Frequently Asked Questions

Business Insurance: Workers Compensation

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Workers Compensation - Reporting Workplace Injuries

Reporting Workplace Injuries (click to view as PDF)

Question: Must I track and report workplace injuries to workers compensation and OSHA?

Answer: If you have employees, workers compensation or similar programs are required in every state (except Texas). The reporting requirements may vary in each state but generally speaking all worker injuries are required to be reported within a short number of days.

            Idaho Industrial Commission – Injured Worker Reporting Information
            Washington State Department of Labor & Industries – Reporting of Worker Injuries

Also, under the Occupational Health and Safety Administration (OSHA) recordkeeping regulation (29 C.F.R. 1904), covered employers are required to prepare and maintain records of serious occupational injuries and illnesses using the OSHA 300 Log. This information is important for employers, workers, and OSHA in evaluating the safety of a workplace, understanding industry hazards, and implementing worker protections to reduce and eliminate hazards.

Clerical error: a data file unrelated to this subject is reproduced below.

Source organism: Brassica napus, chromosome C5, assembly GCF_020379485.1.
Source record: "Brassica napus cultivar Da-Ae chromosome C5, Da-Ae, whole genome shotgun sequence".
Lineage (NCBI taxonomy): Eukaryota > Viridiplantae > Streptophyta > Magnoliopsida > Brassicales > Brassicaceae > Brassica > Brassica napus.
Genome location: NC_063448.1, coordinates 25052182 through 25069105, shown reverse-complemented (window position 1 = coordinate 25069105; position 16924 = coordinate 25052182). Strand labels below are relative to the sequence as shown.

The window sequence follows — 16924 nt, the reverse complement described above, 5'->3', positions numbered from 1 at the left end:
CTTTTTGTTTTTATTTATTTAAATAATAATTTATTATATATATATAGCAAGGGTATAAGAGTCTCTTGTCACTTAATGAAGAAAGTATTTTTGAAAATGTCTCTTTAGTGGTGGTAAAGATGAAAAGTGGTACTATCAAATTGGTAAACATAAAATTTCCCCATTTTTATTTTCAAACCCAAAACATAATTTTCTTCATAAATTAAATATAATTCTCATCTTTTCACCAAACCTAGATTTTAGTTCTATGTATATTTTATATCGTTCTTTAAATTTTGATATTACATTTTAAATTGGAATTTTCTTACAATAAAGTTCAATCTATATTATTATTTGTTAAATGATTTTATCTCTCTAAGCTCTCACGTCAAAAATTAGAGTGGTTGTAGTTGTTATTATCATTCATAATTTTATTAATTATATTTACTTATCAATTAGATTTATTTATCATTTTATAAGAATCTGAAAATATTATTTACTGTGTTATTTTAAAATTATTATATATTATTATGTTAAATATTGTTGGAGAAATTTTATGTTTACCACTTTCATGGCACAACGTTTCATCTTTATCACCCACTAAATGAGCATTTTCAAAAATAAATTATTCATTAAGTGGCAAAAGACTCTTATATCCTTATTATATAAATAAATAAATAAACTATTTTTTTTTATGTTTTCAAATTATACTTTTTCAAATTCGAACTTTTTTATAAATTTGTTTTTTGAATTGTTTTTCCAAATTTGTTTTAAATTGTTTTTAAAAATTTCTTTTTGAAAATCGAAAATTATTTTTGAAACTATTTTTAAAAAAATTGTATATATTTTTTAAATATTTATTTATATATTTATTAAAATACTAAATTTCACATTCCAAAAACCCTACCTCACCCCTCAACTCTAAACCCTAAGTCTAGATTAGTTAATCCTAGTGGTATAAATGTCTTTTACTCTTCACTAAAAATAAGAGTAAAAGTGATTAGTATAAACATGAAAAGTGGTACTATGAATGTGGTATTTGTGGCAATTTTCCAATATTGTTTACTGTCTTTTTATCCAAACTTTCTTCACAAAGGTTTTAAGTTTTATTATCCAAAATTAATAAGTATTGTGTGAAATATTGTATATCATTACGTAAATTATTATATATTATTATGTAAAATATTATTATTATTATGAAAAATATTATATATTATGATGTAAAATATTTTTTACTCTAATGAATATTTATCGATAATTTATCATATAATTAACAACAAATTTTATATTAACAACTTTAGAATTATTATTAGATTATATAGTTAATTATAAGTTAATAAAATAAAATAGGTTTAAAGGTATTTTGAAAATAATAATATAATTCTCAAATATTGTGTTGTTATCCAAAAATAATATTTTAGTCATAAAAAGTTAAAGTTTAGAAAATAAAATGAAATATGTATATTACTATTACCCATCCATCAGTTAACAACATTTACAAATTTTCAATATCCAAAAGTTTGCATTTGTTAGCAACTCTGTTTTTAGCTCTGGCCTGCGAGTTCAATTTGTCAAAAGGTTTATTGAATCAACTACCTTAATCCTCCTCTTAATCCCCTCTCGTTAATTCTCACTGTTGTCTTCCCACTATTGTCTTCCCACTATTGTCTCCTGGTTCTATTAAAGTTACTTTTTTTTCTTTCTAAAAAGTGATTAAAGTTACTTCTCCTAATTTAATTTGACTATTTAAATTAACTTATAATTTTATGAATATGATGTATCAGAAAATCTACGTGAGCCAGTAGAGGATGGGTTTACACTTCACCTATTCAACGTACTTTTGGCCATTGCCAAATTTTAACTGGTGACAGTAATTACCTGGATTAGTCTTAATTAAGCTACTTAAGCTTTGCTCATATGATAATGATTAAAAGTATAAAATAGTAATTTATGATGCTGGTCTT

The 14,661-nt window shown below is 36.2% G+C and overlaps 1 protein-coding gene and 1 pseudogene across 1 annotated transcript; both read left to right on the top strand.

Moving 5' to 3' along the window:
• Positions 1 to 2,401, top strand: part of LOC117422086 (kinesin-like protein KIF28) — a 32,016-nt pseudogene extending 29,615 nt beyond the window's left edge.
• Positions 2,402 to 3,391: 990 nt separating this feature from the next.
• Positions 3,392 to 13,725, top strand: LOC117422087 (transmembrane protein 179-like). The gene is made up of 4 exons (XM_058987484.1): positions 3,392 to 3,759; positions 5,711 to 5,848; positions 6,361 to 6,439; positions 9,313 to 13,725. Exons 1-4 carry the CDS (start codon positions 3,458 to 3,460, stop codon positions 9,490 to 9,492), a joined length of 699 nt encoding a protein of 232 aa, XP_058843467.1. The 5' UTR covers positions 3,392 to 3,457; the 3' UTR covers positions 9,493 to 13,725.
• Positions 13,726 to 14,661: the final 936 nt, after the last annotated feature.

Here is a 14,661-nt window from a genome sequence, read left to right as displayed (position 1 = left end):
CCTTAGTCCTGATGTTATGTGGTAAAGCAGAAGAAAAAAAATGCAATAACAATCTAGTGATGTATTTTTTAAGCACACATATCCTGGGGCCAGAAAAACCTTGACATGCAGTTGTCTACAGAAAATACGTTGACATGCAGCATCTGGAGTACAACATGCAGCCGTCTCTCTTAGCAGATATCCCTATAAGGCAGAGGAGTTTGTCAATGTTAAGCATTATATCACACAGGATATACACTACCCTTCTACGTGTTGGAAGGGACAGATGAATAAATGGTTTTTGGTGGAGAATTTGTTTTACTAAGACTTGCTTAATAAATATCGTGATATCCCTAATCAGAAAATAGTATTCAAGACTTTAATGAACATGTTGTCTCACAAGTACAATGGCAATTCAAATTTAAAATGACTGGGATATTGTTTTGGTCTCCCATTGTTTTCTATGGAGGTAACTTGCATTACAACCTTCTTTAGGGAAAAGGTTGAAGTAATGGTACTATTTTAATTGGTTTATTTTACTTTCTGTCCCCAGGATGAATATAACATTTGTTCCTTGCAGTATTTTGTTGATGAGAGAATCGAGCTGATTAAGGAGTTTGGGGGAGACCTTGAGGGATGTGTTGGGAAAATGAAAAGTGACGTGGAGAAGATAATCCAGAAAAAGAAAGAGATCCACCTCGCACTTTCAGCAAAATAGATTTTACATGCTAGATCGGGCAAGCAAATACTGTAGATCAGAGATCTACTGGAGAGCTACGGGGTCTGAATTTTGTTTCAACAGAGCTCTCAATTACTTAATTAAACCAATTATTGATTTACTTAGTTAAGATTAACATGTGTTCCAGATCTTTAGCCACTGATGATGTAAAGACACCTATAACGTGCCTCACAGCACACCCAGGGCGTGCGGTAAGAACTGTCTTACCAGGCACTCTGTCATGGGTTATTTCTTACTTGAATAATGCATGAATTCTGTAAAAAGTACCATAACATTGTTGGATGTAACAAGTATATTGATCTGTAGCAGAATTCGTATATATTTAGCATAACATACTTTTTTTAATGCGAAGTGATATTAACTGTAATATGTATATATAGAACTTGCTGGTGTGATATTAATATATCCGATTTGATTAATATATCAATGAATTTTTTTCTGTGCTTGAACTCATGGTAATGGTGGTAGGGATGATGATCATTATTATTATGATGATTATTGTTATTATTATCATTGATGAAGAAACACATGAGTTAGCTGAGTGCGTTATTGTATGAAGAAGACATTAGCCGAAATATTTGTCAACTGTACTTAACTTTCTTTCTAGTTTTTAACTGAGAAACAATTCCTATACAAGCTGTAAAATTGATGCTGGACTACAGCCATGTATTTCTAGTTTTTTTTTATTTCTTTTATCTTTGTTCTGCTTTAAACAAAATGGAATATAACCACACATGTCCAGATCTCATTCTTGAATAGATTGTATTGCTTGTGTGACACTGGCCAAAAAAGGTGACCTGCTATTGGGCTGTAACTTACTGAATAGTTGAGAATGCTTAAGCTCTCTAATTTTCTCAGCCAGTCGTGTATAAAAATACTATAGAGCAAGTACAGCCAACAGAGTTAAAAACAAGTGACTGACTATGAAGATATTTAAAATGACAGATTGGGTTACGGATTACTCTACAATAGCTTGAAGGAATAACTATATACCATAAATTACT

Some employers are exempt from OSHA reporting:
Employers with less than 10 employees and whose establishments are classified as a partially exempt industry are not required to report.  All others must record work-related injuries and illnesses using OSHA Forms 300, 300A, and 301, available here. Partially exempt industries include establishments in specific low hazard retail, service, finance, insurance, or real estate industries and are listed in Appendix A to Subpart B.

Employers who are required to keep Form 300, the Injury and Illness log, must post Form 300A, the Summary of Work-Related Injuries and Illnesses, in a workplace every year from February 1 to April 30. Current and former employees, or their representatives, have the right to access injury and illness records. Employers must give the requester a copy of the relevant record(s) by the end of the next business day.

For more information, read “Do I need to fill out the OSHA Log of Work-Related Injuries and Illnesses?” (OSHA Publication 3169).

Source: www.osha.gov/recordkeeping/pub3169text.html

www.osha.gov/recordkeeping

www.osha.gov/recordkeeping/RKforms.html

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The content of FAQ articles are general in nature and are not intended as a substitute for professional legal, financial, or insurance counsel for individuals. Insurance coverage forms vary by issuing company and by state. For specific advice contact us.

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